What is the recent controversy concerning high fructose corn syrup, obesity and diabetes? Is it true that it contains high levels of mercury?Why are labels on few products marked as "does not...

What is the recent controversy concerning high fructose corn syrup, obesity and diabetes? Is it true that it contains high levels of mercury?

Why are labels on few products marked as "does not contain high fructose corn syrup," such as bread, ketchup etc. Is this sweetener harmful to health?

Asked on by jacobj48

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brettd's profile pic

brettd | High School Teacher | (Level 2) Educator Emeritus

Posted on

I have not heard the mercury issue as it relates to high fructose corn syrup (although you hear a lot about mercury levels in fish and shellfish).  The corn industry in the United States is such a powerful lobby with the federal government, that it has become more difficult to limit or regulate the use of HFCS, even when public health is at stake. Researchers at a number of medical institutions have found a link between consumption of HFCS and obesity, which now afflicts almost 1/5 of the entire US population.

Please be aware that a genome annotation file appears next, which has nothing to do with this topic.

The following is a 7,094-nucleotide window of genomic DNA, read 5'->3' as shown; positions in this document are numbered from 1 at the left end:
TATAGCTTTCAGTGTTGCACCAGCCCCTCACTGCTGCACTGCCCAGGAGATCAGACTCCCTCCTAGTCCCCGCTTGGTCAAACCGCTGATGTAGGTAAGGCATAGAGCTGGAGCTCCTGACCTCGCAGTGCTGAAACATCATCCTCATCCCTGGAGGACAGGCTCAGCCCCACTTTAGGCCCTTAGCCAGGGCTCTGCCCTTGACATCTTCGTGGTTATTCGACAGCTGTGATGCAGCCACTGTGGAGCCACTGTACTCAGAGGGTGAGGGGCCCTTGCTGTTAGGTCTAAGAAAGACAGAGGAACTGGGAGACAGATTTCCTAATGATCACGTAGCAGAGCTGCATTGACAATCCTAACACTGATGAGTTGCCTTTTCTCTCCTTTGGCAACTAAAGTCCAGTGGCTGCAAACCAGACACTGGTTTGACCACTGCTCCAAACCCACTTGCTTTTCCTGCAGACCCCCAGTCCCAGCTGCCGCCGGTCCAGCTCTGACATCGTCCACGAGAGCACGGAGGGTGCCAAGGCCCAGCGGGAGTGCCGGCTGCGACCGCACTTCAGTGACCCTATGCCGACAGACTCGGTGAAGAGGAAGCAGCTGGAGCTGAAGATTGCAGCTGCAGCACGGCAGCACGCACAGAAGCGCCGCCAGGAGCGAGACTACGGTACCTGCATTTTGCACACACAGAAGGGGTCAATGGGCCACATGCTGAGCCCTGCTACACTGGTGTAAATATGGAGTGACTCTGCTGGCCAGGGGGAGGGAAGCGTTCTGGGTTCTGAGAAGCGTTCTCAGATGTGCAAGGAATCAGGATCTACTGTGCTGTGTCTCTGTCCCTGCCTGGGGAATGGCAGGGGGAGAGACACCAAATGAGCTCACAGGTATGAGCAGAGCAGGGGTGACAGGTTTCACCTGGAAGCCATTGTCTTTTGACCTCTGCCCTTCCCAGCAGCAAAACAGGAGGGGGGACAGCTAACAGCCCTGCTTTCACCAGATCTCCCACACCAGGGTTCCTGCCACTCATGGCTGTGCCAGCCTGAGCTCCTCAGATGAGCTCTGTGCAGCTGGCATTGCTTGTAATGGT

Some have suggested the high "sweetness" of HFCS is contributing to Americans craving for similar amounts of sweet, which outside of HFCS and artificial sweeteners, requires a great deal of sugar. So if you are used to HFCS sweet, for example, a teaspoon of sugar in your tea won't sweeten it to what you are used to, so we tend to use more, and buy products with higher sugar content.  It's not an addicition, but it acts the same way in a lot of behaviors.

UPDATE:  Did a little background research and found a Web MD story from January of 2009 that suggests mercury was at "detectable" levels in 17 foods that use HFCS, out of 55 tested.  More at the link below.

clairewait's profile pic

clairewait | High School Teacher | (Level 1) Educator Emeritus

Posted on

I have not heard the "mercury" theory concerning high fructose corn syrup.  Actually, the health-issues related to high fructose corn syrup have to do with the sweetener's form.  HFCS changes the sugar in cornstarch (glucose) to fructose.  The reason for doing this is to extend the shelf life of the foods containing HFCS.  It is a cheap preservative.

Think about it.  If it extends the shelf life of all these foods, imagine what these foods do inside your body.  If they last longer outside the body, they last longer inside the body.  HFCS is harder for our digestive systems to break down than regular sugar.  This is why it has been related to obesity and diabetes (and the myriad of health problems directly connected to those two).  If you are interested in the subject you should read any of Michael Pollan's books.

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